Mine was done 32 years ago. It's located about 3 inches to the right and 3 inches below my belly button.

You should have an appt with a stoma nurse before your surgery. He/she will take into account the clothes you wear, creases in your skin when you stand, sit, etc and will mark the best place for your stoma. You should even ask for some sample bags to try out beforehand if you can so you can make sure the spot that's marked works for you.

Good luck.
I have had an ileostomy for 31 years now due to UC.
 
Moderator of the Ostomy Forum
_______________________________________________
 
I'm not a complete idiot - some parts of me are missing!


Gillcom
Regular Member


Date Joined Nov 2007
Total Posts : 272
   Posted 12/16/2007 3:06 PM (GMT -7)   
Hi,

I got my ileostomy in 06 and had an appt for marking the site where my stoma would go. My stoma nurse had me lying down, standing up and sitting down to see where was most suitable, then she marked my tummy and i had to make sure i could see it clearly for easy changing when i got my bag. This appt was done on the friday and i went into hospital on the sunday, the black dot the nurse marked on me was there so my surgeon had a guide.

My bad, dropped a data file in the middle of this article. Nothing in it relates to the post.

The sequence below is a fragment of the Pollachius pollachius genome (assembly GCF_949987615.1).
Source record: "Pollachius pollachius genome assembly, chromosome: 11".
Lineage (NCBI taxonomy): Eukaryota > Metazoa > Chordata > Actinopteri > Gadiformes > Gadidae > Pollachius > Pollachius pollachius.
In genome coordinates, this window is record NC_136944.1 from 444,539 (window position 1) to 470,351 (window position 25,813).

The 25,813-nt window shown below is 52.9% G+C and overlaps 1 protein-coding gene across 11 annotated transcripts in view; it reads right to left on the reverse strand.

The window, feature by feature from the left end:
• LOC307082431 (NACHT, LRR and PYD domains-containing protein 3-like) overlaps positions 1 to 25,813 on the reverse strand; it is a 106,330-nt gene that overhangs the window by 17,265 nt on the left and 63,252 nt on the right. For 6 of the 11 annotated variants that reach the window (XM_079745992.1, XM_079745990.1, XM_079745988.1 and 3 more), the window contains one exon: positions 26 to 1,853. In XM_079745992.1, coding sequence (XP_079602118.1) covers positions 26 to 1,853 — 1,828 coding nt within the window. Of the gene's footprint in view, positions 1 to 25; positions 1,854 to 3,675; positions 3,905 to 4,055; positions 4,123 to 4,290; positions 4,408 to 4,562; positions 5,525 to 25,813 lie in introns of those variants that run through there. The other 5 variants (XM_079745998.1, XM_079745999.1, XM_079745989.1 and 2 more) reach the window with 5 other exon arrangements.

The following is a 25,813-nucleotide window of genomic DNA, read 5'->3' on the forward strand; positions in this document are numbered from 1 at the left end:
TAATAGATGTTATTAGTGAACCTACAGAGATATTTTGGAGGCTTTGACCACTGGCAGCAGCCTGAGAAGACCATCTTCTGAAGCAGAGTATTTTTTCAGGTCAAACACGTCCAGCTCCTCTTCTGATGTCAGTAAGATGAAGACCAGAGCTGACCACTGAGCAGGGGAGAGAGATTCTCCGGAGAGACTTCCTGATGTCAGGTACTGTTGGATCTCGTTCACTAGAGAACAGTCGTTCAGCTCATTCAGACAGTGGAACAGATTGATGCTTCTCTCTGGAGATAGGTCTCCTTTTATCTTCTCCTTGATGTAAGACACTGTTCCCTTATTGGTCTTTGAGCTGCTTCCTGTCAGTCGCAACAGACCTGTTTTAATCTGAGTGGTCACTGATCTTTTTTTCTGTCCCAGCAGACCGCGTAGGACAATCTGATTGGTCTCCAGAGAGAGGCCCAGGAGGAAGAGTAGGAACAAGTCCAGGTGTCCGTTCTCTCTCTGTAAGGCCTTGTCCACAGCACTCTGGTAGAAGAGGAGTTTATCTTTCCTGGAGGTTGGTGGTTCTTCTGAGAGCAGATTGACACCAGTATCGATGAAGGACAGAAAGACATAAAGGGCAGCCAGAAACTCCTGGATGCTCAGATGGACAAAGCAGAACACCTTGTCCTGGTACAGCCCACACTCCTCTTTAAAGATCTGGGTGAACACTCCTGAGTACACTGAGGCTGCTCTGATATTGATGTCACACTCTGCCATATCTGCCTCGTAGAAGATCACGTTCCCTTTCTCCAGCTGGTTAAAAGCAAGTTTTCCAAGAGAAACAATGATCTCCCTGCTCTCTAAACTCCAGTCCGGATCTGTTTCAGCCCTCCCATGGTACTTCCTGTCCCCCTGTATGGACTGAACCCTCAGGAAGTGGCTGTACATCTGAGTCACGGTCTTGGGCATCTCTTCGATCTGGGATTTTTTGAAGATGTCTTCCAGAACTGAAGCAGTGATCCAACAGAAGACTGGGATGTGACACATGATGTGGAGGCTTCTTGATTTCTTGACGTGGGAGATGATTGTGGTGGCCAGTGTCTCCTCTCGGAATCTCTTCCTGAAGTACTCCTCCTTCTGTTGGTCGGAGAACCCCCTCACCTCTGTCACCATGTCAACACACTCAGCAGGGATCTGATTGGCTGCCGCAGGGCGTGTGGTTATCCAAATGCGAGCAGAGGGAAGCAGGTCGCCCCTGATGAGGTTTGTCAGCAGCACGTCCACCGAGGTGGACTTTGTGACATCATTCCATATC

Ileostomy - Feb 05, Hernia on site.
Fluoxetine - 20mg March 05 - july 06
Citalipram - 20mg July 06 - upped to 40mg now.


#1Chloe
Regular Member


Date Joined Nov 2007
Total Posts : 20
   Posted 12/16/2007 3:19 PM (GMT -7)   
This is a topic my husband & I discussed last night. He has only been diagnosed Nov 2 07 and no response whatsoever to Lialda, rowasa and prednisone. If in the end he has a stoma: i was reading that as men's underpants are often lower than the belly button: it is as important as for women to try and get a position for a stoma agreed upon ahead of time. i was thrilled when this question was asked as i did not know if you had a choice. I think the idea of meeting a stoma nurse AHEAD of time is perfect. i will put this in my Hints to remember book if the time comes...